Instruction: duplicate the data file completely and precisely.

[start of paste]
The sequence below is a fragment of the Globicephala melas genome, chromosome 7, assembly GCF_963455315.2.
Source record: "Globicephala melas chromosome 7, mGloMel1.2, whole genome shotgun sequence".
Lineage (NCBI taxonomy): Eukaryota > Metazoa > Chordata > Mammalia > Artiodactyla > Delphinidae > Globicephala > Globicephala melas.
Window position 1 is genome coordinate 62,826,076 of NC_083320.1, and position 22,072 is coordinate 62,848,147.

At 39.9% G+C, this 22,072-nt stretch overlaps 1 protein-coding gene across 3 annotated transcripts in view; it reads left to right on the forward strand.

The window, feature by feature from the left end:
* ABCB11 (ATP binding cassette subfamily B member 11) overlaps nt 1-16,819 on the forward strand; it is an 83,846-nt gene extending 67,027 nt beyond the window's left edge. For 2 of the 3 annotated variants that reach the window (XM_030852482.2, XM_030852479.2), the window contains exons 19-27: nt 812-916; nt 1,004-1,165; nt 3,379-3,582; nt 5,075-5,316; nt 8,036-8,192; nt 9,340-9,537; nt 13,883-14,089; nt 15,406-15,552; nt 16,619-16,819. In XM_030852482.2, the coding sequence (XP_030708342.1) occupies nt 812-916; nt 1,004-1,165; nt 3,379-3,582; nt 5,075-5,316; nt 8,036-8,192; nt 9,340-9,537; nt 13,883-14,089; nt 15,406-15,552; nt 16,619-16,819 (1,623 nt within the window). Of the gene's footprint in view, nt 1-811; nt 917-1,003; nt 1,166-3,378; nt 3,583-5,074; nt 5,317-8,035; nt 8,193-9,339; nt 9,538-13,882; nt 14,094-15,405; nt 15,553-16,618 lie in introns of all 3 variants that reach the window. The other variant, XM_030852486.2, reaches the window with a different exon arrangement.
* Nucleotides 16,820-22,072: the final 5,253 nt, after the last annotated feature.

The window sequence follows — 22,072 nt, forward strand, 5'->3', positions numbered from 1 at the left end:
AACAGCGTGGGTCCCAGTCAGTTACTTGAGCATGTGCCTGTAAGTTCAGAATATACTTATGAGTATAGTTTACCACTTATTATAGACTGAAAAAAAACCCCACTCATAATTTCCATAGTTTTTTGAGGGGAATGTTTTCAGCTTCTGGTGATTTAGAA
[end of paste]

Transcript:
The sequence below is a fragment of the Globicephala melas genome, chromosome 7, assembly GCF_963455315.2.
Source record: "Globicephala melas chromosome 7, mGloMel1.2, whole genome shotgun sequence".
Lineage (NCBI taxonomy): Eukaryota > Metazoa > Chordata > Mammalia > Artiodactyla > Delphinidae > Globicephala > Globicephala melas.
Window position 1 is genome coordinate 62,826,076 of NC_083320.1, and position 22,072 is coordinate 62,848,147.

At 39.9% G+C, this 22,072-nt stretch overlaps 1 protein-coding gene across 3 annotated transcripts in view; it reads left to right on the forward strand.

The window, feature by feature from the left end:
* ABCB11 (ATP binding cassette subfamily B member 11) overlaps nt 1-16,819 on the forward strand; it is an 83,846-nt gene extending 67,027 nt beyond the window's left edge. For 2 of the 3 annotated variants that reach the window (XM_030852482.2, XM_030852479.2), the window contains exons 19-27: nt 812-916; nt 1,004-1,165; nt 3,379-3,582; nt 5,075-5,316; nt 8,036-8,192; nt 9,340-9,537; nt 13,883-14,089; nt 15,406-15,552; nt 16,619-16,819. In XM_030852482.2, the coding sequence (XP_030708342.1) occupies nt 812-916; nt 1,004-1,165; nt 3,379-3,582; nt 5,075-5,316; nt 8,036-8,192; nt 9,340-9,537; nt 13,883-14,089; nt 15,406-15,552; nt 16,619-16,819 (1,623 nt within the window). Of the gene's footprint in view, nt 1-811; nt 917-1,003; nt 1,166-3,378; nt 3,583-5,074; nt 5,317-8,035; nt 8,193-9,339; nt 9,538-13,882; nt 14,094-15,405; nt 15,553-16,618 lie in introns of all 3 variants that reach the window. The other variant, XM_030852486.2, reaches the window with a different exon arrangement.
* Nucleotides 16,820-22,072: the final 5,253 nt, after the last annotated feature.

The window sequence follows — 22,072 nt, forward strand, 5'->3', positions numbered from 1 at the left end:
AACAGCGTGGGTCCCAGTCAGTTACTTGAGCATGTGCCTGTAAGTTCAGAATATACTTATGAGTATAGTTTACCACTTATTATAGACTGAAAAAAAACCCCACTCATAATTTCCATAGTTTTTTGAGGGGAATGTTTTCAGCTTCTGGTGATTTAGAA